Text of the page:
Key Investing Principles for Any Investor

Author bio: Ksenia Yudina is the Founder and CEO of UNest, the first app to offer parents a flexible way to save for their kids’ future. Ksenia is an entrepreneur and financial expert with over a decade of experience in the financial industry.

As a wealth manager, she helped affluent parents access smarter saving and investment options. She founded UNest to extend the same financial acumen to parents across all income levels and backgrounds. To date, UNest has helped tens of thousands of parents save millions of dollars for their kids’ future.

April is Financial Literacy Month, so what better time to think about saving for the future? And with so many parents struggling due to the pandemic, it’s never been more clear how vital financial literacy is for young families. As we recover, it is important to consider protecting your family for an uncertain future and to set your children up for success.

One of the best ways to save for your children’s future is to open a UTMA or custodial account. UTMAs are a great option for the majority of families due to the flexibility they offer. You can use the funds for any important life stage that your kids go through. That can include education, their first car or a wedding! Plus, they offer tax advantages as well.

Whether you’re opening an investment account to help build a better future for your kids or to fund your retirement, it’s important to always keep in mind the basic principles.

No bear or bull market lasts forever. The fundamental concept of buying low and selling high is as true today as it has ever been.  Historically, when there are the most significant drops in the market due to fear of a pullback, this is also when savvy investors can make the most money.

Plus, studies have shown that the ten best days in the market typically occur on the heels of the worst.

Incorporate Investment Best Practices into Your Plan of Action

Dollar-Cost Averaging

Dollar-cost averaging is a strategy in which an investor places a fixed dollar amount into a given investment regularly. The investment generally takes place each month regardless of what is occurring in the financial markets.

It is vital to continue investing even during dips and periods of uncertainty; otherwise, dollar-cost averaging won't work for you.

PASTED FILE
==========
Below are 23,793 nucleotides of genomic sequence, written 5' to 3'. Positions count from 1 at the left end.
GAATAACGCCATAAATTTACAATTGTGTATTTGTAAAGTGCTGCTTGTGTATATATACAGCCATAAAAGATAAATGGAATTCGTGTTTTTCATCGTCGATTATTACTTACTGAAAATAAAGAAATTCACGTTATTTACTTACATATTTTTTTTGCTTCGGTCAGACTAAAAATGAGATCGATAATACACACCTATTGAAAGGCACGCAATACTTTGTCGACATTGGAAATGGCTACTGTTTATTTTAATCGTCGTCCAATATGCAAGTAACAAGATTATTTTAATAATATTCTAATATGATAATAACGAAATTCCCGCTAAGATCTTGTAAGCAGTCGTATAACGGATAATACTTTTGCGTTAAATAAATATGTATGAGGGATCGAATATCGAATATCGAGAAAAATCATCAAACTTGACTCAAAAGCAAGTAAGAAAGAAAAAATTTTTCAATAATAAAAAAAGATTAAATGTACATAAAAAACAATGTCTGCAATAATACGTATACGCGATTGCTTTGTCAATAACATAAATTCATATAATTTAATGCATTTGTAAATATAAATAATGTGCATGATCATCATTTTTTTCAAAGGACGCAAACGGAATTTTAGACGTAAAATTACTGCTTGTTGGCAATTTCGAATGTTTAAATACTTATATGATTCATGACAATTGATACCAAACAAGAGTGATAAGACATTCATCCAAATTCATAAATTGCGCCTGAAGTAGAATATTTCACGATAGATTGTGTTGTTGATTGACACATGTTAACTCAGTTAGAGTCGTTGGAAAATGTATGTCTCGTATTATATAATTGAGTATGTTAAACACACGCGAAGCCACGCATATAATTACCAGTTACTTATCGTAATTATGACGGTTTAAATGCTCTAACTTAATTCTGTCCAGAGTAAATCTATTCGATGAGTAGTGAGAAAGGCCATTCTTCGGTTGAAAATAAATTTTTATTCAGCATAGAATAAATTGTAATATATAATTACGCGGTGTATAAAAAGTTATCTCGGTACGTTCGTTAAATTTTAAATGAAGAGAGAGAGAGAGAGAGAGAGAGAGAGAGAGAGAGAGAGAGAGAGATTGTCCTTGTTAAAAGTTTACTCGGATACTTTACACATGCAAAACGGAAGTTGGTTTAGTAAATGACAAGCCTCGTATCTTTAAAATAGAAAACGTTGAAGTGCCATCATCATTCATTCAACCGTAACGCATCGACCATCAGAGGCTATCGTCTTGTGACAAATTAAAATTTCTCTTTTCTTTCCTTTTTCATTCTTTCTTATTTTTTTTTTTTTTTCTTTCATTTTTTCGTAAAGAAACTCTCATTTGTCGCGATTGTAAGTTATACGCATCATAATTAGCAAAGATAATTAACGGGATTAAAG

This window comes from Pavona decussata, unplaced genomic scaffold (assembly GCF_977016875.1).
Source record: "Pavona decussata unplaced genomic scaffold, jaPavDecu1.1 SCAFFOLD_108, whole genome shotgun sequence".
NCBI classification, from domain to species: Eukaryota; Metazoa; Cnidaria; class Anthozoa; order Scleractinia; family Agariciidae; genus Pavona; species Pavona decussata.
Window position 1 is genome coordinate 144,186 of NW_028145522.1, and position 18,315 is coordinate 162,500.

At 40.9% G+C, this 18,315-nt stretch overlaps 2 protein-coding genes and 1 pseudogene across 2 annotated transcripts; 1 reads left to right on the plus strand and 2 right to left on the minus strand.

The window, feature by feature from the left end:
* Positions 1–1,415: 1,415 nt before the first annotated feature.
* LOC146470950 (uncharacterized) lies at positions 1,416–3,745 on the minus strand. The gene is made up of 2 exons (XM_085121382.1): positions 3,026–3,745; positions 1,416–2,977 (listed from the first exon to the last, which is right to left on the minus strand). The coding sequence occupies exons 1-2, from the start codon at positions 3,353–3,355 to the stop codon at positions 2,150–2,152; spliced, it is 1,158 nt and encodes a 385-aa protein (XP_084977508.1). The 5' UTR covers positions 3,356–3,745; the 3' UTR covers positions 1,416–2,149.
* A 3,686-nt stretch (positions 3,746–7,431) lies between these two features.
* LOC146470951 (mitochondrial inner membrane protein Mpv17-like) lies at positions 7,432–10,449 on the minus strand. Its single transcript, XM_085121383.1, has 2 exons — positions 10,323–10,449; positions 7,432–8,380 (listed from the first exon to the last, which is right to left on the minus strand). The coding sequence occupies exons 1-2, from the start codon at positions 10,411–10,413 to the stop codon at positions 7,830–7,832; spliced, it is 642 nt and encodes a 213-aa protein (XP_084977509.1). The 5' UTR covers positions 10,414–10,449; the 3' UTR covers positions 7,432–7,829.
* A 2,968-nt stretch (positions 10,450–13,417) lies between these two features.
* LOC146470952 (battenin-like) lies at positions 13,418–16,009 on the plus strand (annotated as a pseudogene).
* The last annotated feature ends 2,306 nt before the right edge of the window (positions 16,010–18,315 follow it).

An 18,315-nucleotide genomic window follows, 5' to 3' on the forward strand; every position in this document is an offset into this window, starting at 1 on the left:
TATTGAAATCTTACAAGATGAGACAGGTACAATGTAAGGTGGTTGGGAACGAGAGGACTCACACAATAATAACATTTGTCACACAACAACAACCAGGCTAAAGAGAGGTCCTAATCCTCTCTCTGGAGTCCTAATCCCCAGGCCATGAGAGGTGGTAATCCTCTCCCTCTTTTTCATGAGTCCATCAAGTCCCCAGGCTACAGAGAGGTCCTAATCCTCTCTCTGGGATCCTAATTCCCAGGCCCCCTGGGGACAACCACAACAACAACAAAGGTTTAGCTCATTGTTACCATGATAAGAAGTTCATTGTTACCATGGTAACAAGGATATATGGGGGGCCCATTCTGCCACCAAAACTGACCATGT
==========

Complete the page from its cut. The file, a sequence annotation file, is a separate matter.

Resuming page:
Furthermore, during market declines, you should consider increasing your monthly allocation. Think of market dips as an opportunity to buy stocks on sale. If you have discretionary cash available, you should consider doing so as well.


Diversification is the process of combining a variety of assets to reduce your overall risk or exposure in a portfolio. Diversification is important because it lowers the volatility of a portfolio and mitigates risk. This is because not all asset classes, industries or stocks move in tandem.

Holding a variety of non-correlated assets significantly helps to reduce risk. When one stock goes down, it’s not a problem because you own a basket of stocks that may be going in the opposite direction.

With this strategy, assets will rise and fall at different times, smoothing out the returns of the portfolio as a whole.

Age-Based Portfolios

Agebased portfolios reallocate assets based upon your child's age. That means, when your child is younger, your portfolio may include more aggressive investments with a higher potential for growth. As the child becomes older, the portfolio becomes more conservative.

This is a smart strategy because it provides greater upside while protecting the funds as the account approaches the age of maturity.

Families no longer have to navigate this difficult terrain alone. Consider opening an account with UNest, which is a simple, cost-effective solution helping parents reimagine how they save and invest for their children’s future. Its unique gifting feature allows friends and family to seamlessly contribute to a child’s fund.


Establishing good investing habits and building a diversified portfolio of stock funds can help you save for college and other financial goals. Practice the basics before you chase the latest stock picks for individual stocks that can be too aggressive for newer investors.

Josh founded Money Buffalo in 2015 to help people get out of debt and make smart financial decisions. He is currently a full-time personal finance writer with work featured in Forbes Advisor, Fox Business, and Credible.